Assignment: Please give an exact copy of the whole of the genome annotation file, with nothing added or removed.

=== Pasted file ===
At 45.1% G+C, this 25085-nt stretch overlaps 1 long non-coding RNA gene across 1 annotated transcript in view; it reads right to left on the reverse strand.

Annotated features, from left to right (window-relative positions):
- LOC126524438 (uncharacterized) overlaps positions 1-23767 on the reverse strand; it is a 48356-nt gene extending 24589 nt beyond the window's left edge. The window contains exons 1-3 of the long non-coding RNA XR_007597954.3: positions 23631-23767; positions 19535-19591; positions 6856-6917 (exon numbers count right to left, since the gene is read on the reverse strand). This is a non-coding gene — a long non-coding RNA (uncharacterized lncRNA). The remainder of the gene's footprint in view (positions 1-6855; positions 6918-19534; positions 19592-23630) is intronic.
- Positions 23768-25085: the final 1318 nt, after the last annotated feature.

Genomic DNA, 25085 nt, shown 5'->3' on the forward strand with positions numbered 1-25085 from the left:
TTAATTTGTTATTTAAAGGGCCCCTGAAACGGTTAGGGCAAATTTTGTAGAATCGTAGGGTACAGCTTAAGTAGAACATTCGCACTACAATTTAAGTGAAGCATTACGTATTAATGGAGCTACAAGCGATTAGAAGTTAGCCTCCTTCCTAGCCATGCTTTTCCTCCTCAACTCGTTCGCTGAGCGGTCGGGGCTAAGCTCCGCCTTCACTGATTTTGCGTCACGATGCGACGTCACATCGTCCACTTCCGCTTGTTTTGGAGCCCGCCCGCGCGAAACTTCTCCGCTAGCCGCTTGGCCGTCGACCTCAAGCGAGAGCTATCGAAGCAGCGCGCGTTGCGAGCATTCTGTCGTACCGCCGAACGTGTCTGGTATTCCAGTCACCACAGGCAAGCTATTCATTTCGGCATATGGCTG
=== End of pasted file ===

At 45.1% G+C, this 25085-nt stretch overlaps 1 long non-coding RNA gene across 1 annotated transcript in view; it reads right to left on the reverse strand.

Annotated features, from left to right (window-relative positions):
- LOC126524438 (uncharacterized) overlaps positions 1-23767 on the reverse strand; it is a 48356-nt gene extending 24589 nt beyond the window's left edge. The window contains exons 1-3 of the long non-coding RNA XR_007597954.3: positions 23631-23767; positions 19535-19591; positions 6856-6917 (exon numbers count right to left, since the gene is read on the reverse strand). This is a non-coding gene — a long non-coding RNA (uncharacterized lncRNA). The remainder of the gene's footprint in view (positions 1-6855; positions 6918-19534; positions 19592-23630) is intronic.
- Positions 23768-25085: the final 1318 nt, after the last annotated feature.

Genomic DNA, 25085 nt, shown 5'->3' on the forward strand with positions numbered 1-25085 from the left:
TTAATTTGTTATTTAAAGGGCCCCTGAAACGGTTAGGGCAAATTTTGTAGAATCGTAGGGTACAGCTTAAGTAGAACATTCGCACTACAATTTAAGTGAAGCATTACGTATTAATGGAGCTACAAGCGATTAGAAGTTAGCCTCCTTCCTAGCCATGCTTTTCCTCCTCAACTCGTTCGCTGAGCGGTCGGGGCTAAGCTCCGCCTTCACTGATTTTGCGTCACGATGCGACGTCACATCGTCCACTTCCGCTTGTTTTGGAGCCCGCCCGCGCGAAACTTCTCCGCTAGCCGCTTGGCCGTCGACCTCAAGCGAGAGCTATCGAAGCAGCGCGCGTTGCGAGCATTCTGTCGTACCGCCGAACGTGTCTGGTATTCCAGTCACCACAGGCAAGCTATTCATTTCGGCATATGGCTG